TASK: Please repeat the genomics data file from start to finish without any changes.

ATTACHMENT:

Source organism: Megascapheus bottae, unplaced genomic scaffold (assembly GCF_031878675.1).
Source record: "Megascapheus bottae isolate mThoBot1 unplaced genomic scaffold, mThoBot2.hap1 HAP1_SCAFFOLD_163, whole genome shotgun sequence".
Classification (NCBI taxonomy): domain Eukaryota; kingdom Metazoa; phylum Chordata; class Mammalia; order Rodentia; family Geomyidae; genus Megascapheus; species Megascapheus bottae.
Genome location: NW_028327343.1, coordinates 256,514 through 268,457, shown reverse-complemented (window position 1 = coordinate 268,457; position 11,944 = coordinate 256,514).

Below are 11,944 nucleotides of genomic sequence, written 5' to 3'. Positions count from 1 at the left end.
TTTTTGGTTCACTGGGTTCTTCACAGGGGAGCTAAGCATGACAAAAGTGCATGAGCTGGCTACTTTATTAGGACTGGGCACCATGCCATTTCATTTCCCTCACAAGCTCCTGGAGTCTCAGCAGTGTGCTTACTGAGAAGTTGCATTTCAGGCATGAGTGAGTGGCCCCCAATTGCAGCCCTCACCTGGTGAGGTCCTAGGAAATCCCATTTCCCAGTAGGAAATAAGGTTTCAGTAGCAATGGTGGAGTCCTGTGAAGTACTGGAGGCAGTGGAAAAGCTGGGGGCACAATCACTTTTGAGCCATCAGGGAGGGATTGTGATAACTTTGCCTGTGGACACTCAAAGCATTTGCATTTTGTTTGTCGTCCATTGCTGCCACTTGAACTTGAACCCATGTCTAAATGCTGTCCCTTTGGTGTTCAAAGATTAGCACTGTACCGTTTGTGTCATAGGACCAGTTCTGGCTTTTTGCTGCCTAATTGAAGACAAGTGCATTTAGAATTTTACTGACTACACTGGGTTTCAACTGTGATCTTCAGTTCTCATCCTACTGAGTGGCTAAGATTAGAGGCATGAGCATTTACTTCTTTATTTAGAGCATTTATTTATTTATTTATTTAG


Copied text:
Source organism: Megascapheus bottae, unplaced genomic scaffold (assembly GCF_031878675.1).
Source record: "Megascapheus bottae isolate mThoBot1 unplaced genomic scaffold, mThoBot2.hap1 HAP1_SCAFFOLD_163, whole genome shotgun sequence".
Classification (NCBI taxonomy): domain Eukaryota; kingdom Metazoa; phylum Chordata; class Mammalia; order Rodentia; family Geomyidae; genus Megascapheus; species Megascapheus bottae.
Genome location: NW_028327343.1, coordinates 256,514 through 268,457, shown reverse-complemented (window position 1 = coordinate 268,457; position 11,944 = coordinate 256,514).

Below are 11,944 nucleotides of genomic sequence, written 5' to 3'. Positions count from 1 at the left end.
TTTTTGGTTCACTGGGTTCTTCACAGGGGAGCTAAGCATGACAAAAGTGCATGAGCTGGCTACTTTATTAGGACTGGGCACCATGCCATTTCATTTCCCTCACAAGCTCCTGGAGTCTCAGCAGTGTGCTTACTGAGAAGTTGCATTTCAGGCATGAGTGAGTGGCCCCCAATTGCAGCCCTCACCTGGTGAGGTCCTAGGAAATCCCATTTCCCAGTAGGAAATAAGGTTTCAGTAGCAATGGTGGAGTCCTGTGAAGTACTGGAGGCAGTGGAAAAGCTGGGGGCACAATCACTTTTGAGCCATCAGGGAGGGATTGTGATAACTTTGCCTGTGGACACTCAAAGCATTTGCATTTTGTTTGTCGTCCATTGCTGCCACTTGAACTTGAACCCATGTCTAAATGCTGTCCCTTTGGTGTTCAAAGATTAGCACTGTACCGTTTGTGTCATAGGACCAGTTCTGGCTTTTTGCTGCCTAATTGAAGACAAGTGCATTTAGAATTTTACTGACTACACTGGGTTTCAACTGTGATCTTCAGTTCTCATCCTACTGAGTGGCTAAGATTAGAGGCATGAGCATTTACTTCTTTATTTAGAGCATTTATTTATTTATTTATTTAG